Superfund Research Program
The Alteration of Estrogen Metabolism By Polychlorinated Biphenyls
Once widely used in industry, polychlorinated biphenyls (PCBs) are now among the most notorious of environmental contaminants. This class of synthetic organochlorine compounds consists of 209 molecules, each of which consists of two benzene rings and one to ten chlorine atoms. PCBs were first manufactured commercially in 1929; however, it was not until the late 1960s that the compounds were linked to extensive global contamination, and recognized as a serious environmental problem. Large quantities of these compounds are now widely dispersed in sediments, soils, lakes, and river basins throughout the world. Ironically, the exceptional chemical and thermal stability that made PCBs such ideal industrial agents now contribute to their persistence in the environment. PCBs also accumulate in food chains. In fact, most humans have traces of these industrial chemicals in the fatty tissues of their bodies. Knowing that PCBs are such widespread and persistent environmental contaminants concerns scientists and the public alike because PCB exposures are also associated with a number of adverse health effects.
In recent years, it has been suggested that PCBs in the environment can mimic the body's natural hormones, and that this "endocrine disruption" can lead to reproductive failure, developmental disorders, and impairments to the nervous and immune systems. These concerns have catalyzed the need to understand the possible endocrine effects of PCBs in humans. To determine whether PCBs initiate toxic effects by disrupting endocrine activity, a clear understanding of how PCBs interact with the body's biochemical and molecular machinery is needed.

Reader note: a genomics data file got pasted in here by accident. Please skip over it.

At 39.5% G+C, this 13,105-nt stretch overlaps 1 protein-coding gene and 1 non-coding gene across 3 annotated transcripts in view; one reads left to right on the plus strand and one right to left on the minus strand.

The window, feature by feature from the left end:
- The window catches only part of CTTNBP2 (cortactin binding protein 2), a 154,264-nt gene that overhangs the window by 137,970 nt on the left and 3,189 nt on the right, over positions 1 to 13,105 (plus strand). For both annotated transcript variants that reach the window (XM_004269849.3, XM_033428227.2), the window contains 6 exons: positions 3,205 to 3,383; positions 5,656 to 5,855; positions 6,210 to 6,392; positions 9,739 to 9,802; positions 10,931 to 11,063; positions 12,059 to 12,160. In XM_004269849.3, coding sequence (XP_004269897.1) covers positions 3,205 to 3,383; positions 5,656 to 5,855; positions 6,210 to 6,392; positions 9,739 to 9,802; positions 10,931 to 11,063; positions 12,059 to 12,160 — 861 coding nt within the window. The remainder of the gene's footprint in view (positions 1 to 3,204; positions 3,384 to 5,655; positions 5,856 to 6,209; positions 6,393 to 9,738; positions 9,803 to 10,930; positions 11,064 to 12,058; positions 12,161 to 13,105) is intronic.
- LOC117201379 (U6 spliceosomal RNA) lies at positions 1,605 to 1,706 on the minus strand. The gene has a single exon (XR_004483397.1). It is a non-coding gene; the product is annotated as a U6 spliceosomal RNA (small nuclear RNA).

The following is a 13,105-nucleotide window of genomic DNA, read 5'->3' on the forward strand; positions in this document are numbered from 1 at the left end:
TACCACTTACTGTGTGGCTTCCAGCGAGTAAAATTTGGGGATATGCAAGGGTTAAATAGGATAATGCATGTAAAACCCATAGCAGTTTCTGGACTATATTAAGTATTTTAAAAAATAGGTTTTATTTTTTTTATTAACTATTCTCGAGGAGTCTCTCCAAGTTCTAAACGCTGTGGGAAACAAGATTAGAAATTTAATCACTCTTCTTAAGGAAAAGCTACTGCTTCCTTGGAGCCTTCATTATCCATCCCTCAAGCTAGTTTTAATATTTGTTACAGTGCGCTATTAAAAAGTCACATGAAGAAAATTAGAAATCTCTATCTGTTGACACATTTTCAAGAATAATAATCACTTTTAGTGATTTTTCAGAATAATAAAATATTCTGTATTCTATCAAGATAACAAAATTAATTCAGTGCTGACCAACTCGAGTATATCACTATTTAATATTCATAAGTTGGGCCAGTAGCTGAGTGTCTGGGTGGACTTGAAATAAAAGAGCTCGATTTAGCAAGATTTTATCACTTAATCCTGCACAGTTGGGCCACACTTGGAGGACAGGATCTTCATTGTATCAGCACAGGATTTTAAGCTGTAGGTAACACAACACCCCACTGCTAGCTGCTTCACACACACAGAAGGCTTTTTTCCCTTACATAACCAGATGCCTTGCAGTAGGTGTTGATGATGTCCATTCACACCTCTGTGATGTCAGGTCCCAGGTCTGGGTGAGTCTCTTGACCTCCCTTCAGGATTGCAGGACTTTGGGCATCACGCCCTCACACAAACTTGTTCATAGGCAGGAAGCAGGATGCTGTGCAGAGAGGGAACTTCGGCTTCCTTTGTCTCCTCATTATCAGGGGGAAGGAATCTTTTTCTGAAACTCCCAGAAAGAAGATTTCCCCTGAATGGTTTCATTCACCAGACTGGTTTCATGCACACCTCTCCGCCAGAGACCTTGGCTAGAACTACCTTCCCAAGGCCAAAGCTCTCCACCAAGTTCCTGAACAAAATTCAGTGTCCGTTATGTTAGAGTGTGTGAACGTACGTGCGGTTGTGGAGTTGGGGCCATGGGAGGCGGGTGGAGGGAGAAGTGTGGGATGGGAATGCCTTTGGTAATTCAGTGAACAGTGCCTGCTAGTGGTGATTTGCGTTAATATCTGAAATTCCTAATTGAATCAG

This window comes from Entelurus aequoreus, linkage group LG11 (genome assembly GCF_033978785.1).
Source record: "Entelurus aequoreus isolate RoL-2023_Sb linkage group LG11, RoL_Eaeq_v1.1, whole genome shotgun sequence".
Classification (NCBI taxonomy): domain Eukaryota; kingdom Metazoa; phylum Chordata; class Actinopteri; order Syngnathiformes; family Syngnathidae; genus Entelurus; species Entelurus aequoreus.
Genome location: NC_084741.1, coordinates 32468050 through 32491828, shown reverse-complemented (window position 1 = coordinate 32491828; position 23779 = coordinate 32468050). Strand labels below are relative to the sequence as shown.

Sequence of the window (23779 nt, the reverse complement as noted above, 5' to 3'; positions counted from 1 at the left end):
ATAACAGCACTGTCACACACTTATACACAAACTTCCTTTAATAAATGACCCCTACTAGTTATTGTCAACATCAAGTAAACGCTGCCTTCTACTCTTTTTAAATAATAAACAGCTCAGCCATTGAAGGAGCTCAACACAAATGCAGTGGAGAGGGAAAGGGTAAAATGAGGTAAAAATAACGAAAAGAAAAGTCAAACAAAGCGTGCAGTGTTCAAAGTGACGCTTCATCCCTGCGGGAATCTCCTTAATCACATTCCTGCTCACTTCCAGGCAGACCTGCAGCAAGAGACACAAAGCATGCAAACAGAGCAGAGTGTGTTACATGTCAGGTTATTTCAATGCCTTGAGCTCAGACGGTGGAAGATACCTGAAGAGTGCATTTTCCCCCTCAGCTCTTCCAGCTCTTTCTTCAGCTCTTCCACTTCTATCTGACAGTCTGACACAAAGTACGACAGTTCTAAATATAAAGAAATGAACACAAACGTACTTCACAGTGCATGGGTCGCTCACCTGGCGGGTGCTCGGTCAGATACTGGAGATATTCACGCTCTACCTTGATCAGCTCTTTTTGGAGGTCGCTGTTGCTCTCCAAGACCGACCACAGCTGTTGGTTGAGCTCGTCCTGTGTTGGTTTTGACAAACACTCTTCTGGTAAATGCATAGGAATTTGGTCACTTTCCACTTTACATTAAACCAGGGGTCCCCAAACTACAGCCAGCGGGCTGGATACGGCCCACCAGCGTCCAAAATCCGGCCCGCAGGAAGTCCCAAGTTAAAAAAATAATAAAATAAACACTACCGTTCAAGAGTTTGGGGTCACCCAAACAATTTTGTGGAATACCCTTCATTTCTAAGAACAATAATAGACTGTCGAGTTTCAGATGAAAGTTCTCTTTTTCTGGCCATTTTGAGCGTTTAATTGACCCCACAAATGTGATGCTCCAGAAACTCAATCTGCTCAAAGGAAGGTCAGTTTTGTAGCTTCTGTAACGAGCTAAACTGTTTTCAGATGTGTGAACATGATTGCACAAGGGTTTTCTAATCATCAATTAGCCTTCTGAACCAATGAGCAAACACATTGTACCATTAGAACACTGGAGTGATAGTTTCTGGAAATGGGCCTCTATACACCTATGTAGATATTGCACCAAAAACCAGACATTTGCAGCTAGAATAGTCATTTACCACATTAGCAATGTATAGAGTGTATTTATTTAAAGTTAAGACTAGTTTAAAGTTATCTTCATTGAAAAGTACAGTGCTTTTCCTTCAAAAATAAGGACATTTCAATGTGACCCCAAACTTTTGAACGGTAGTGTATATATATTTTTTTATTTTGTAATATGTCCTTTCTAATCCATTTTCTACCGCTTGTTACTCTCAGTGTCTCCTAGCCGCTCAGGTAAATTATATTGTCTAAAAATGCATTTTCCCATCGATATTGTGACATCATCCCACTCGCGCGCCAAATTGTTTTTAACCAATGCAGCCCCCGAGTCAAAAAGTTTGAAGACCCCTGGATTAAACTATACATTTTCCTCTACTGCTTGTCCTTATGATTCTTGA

Scientists at the University at Albany-SUNY are investigating the effects of PCBs on the cellular processes used to regulate estrogen levels in human cells. A major goal of these mechanistic studies is to determine whether PCBs can alter cellular levels of the endogenous estrogen, 17ß-estradiol (E2), by disrupting the biological mechanisms involved in metabolizing E2 to its inactive form. Determining whether PCBs can modify estrogen levels in humans is important because this hormone regulates a number of biological activities during fetal development (e.g., sexual differentiation and neural development), as well as many aspects of fertility in females.
A number of biological molecules are involved in regulating E2 levels in the human body. The Ah receptor is a key molecule that is thought to be involved in reducing the amount of intracellular E2 when the level of this hormone rises above its normal range. When activated, the Ah receptor increases the gene transcription of two enzymes, known as cytochrome P450 1A1 (CYP1A1) and cytochrome P450 1B1 (CYP1B1), that catalyze the hydroxylation of E2 to non-active forms. The endogenous ligand(s) for the Ah receptor have not been identified; however, the Ah receptor is known to be activated by a number of environmental chemicals, including PCBs.
Although PCBs have been previously shown to activate the Ah receptor of a number of vertebrate species, data on the interactions of specific congeners with the human Ah receptor are lacking. It is increasingly recognized that the biological activity of PCB mixtures is dependent on the congeners present in the mixture. In addition, little is known about the effects of PCBs on the induction and activity of CYP1B1, an enzyme that was only recently discovered. Therefore, the SUNY-Albany scientists investigated the effects of a series of coplanar PCB congeners on the induction and E2 hydroxylase activities of CYP1A1 and CYP1B1 in three human-derived cell lines. Experiments have been completed on all coplanar PCBs with three or more chlorines. In these in vitro studies, the scientists monitored the effects of individual PCB congeners on the expression of CYP1A1 and CYP1B1.